One thing was clear from listening to all the panelists that giving back is a primary motivating factor in their lives. For example, how can you give up when kids are depending on you for their art programs, you know that you are helping to provide food and shelter, clean water or education? It was also clear that these four women and everyone in the audience are driven by a pure and authentic passion for what they are doing, it is very personal. For example, Sharon talked about her son having Celiac’s disease and working to give back to Celiac non-profits or Michele who herself grew up in an underserved borough of NYC realizing what she and everyone she grew up with missed by not being exposed to the arts.
Takeaway: Whatever your skills, talents or passion there is someone that needs your help!
Michele brought up a great term and a great point, many charities and non-profits are driven by constructive anger, seeing something in the world that is not right and dedicating your efforts to make a difference. This made me think of the woman who started Mother’s Against Drunk drivers MADD, look at how much good has come out of bad.
Takeaway: Are you angry, frustrated or mad? Don’t just sit there, do something about it!
Just like any brand, non-profits need to focus on branding and PR. Susan, whose background from PR Newswire makes her an expert at branding, marketing and PR, talked about the simplicity and clarity of Charity Water which has really helped it take off and gain immediate success, from the mission to the results check out the Charity Water home page and you will see what total clarity looks like. It is clear that “the story” is really the hook that gets people to understand, donate and volunteer and for the story to talk about the direct impact in real terms, “we raise XXX money and we can build a clean water well in Africa.”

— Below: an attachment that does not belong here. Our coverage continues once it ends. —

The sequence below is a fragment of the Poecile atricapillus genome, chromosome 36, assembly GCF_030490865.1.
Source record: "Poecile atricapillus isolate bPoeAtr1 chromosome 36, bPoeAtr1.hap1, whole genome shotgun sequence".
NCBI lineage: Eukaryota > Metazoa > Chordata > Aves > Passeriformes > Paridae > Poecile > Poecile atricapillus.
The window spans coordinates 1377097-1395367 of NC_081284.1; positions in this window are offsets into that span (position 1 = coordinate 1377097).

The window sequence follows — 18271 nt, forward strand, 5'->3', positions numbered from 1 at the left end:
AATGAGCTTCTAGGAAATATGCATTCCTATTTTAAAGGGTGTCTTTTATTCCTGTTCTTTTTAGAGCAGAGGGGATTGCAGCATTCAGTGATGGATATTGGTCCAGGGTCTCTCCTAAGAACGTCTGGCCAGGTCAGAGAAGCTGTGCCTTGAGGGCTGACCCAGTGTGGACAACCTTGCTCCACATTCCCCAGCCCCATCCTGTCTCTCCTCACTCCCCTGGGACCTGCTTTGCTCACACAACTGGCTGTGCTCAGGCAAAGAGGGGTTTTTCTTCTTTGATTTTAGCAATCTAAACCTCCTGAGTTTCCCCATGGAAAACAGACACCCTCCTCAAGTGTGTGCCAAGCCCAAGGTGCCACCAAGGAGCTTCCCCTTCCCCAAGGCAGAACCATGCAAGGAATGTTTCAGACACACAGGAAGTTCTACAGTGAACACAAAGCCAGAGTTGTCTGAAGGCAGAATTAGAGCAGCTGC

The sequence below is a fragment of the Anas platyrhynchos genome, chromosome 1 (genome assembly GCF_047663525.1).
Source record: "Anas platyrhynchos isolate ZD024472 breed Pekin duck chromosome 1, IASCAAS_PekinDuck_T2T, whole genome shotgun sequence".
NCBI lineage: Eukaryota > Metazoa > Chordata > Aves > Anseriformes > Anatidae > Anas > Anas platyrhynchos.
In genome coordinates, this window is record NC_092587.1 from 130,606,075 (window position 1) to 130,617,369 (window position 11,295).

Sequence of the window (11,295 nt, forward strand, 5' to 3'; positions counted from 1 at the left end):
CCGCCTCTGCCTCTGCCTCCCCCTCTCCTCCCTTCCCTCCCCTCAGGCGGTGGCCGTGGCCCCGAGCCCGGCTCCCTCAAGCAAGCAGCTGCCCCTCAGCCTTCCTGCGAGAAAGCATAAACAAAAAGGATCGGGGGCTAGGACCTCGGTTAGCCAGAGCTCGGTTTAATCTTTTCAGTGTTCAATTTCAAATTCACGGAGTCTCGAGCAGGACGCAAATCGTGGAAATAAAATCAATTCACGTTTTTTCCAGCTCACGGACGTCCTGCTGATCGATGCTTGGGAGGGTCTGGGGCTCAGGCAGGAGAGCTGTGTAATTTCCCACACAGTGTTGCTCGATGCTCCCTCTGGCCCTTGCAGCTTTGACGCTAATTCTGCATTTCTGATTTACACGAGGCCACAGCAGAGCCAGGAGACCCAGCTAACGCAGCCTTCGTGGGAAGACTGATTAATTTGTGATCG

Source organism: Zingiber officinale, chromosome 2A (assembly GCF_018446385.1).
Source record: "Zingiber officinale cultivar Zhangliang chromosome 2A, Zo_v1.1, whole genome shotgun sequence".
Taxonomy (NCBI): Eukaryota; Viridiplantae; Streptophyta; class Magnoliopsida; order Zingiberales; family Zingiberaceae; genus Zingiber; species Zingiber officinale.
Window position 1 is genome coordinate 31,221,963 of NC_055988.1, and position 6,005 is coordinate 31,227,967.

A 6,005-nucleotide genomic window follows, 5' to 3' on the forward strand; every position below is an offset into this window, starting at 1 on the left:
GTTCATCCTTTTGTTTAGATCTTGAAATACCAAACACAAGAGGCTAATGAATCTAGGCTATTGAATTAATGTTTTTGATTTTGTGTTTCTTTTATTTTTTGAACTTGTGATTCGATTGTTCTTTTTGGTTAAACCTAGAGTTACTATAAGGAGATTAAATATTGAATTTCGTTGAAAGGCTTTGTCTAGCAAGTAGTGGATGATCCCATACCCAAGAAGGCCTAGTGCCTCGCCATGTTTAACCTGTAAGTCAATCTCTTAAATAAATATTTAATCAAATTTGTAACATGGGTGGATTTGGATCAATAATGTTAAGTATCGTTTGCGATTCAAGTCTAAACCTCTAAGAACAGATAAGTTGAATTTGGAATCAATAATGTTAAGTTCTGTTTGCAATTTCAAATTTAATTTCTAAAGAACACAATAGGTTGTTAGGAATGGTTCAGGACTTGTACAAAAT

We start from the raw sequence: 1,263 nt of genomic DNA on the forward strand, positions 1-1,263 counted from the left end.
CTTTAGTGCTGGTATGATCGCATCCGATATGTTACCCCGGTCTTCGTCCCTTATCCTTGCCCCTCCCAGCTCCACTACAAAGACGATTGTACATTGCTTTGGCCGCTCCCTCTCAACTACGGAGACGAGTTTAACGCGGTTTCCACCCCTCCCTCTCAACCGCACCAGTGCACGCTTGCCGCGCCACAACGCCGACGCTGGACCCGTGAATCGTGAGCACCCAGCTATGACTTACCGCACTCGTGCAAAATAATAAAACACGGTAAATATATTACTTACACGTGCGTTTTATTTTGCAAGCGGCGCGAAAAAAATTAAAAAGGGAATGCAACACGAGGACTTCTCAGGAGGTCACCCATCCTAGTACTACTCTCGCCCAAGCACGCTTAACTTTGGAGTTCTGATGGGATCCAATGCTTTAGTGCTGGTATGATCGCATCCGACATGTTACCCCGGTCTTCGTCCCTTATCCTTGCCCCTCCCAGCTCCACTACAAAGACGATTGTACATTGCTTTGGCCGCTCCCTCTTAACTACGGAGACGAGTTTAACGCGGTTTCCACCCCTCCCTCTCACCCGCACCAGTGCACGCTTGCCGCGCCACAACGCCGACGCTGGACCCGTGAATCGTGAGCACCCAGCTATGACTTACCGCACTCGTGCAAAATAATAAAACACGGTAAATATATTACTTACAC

Takeaway: Branding is universal, everyone from profit to no-profit needs it to grow.
A question from the audience brought up a very big issue, are people too cynical about non-profits or skeptical when a brand attaches themselves to one? Yes, maybe some people, but Katie Danziger, Founder of nomie baby, told the story of her daughter Josie being born premature so she now gives 10% of all profits go to help the tiniest babies in the NICU. When she tells the story people just get it and never question her motives because she has a personal connection. Another helpful audience member from the Clinton Foundation, another non-profit that does an excellent job of branding and clarity, talked about full transparency, but not only in financial records, but really speaking in a way about the results in a way that people can understand, you donate a dollar and a child gets a vaccination.
Takeaway: Don’t let cynicism stop you or get you down, people have a right to be skeptical because of all the unfortunate things that HAVE happened in business, non-profits and government. Because of this, people will be even more appreciative of full transparency, dedication and real results.
Whether giving of your time, energy, connections, skills or money, everyone can give back in some way, it all helps. It is also a great way to meet great people and feel more connected to life. It can also help you overcome fear and stay motivated